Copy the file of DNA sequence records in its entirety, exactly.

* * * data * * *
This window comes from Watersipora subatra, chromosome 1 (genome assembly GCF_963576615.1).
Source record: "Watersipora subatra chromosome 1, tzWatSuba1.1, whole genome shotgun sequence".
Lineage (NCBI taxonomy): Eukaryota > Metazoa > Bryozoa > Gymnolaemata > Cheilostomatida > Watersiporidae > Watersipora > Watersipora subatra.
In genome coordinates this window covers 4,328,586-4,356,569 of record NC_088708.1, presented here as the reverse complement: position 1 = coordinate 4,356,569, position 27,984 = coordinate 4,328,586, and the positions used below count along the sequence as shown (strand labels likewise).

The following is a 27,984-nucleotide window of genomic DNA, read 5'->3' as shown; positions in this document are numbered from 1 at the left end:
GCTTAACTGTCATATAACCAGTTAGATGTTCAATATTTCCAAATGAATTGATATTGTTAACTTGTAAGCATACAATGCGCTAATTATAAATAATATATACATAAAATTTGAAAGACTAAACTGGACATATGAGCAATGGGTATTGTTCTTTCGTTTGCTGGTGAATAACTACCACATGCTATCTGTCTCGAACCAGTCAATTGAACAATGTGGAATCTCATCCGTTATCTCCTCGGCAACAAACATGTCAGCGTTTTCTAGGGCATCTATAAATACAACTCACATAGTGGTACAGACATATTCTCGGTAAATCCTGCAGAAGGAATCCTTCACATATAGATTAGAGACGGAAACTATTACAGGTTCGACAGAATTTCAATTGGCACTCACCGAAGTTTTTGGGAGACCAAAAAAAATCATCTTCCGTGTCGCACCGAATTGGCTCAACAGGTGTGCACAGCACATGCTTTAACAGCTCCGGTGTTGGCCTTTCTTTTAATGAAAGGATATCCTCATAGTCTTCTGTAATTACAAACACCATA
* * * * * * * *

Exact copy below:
This window comes from Watersipora subatra, chromosome 1 (genome assembly GCF_963576615.1).
Source record: "Watersipora subatra chromosome 1, tzWatSuba1.1, whole genome shotgun sequence".
Lineage (NCBI taxonomy): Eukaryota > Metazoa > Bryozoa > Gymnolaemata > Cheilostomatida > Watersiporidae > Watersipora > Watersipora subatra.
In genome coordinates this window covers 4,328,586-4,356,569 of record NC_088708.1, presented here as the reverse complement: position 1 = coordinate 4,356,569, position 27,984 = coordinate 4,328,586, and the positions used below count along the sequence as shown (strand labels likewise).

The following is a 27,984-nucleotide window of genomic DNA, read 5'->3' as shown; positions in this document are numbered from 1 at the left end:
GCTTAACTGTCATATAACCAGTTAGATGTTCAATATTTCCAAATGAATTGATATTGTTAACTTGTAAGCATACAATGCGCTAATTATAAATAATATATACATAAAATTTGAAAGACTAAACTGGACATATGAGCAATGGGTATTGTTCTTTCGTTTGCTGGTGAATAACTACCACATGCTATCTGTCTCGAACCAGTCAATTGAACAATGTGGAATCTCATCCGTTATCTCCTCGGCAACAAACATGTCAGCGTTTTCTAGGGCATCTATAAATACAACTCACATAGTGGTACAGACATATTCTCGGTAAATCCTGCAGAAGGAATCCTTCACATATAGATTAGAGACGGAAACTATTACAGGTTCGACAGAATTTCAATTGGCACTCACCGAAGTTTTTGGGAGACCAAAAAAAATCATCTTCCGTGTCGCACCGAATTGGCTCAACAGGTGTGCACAGCACATGCTTTAACAGCTCCGGTGTTGGCCTTTCTTTTAATGAAAGGATATCCTCATAGTCTTCTGTAATTACAAACACCATA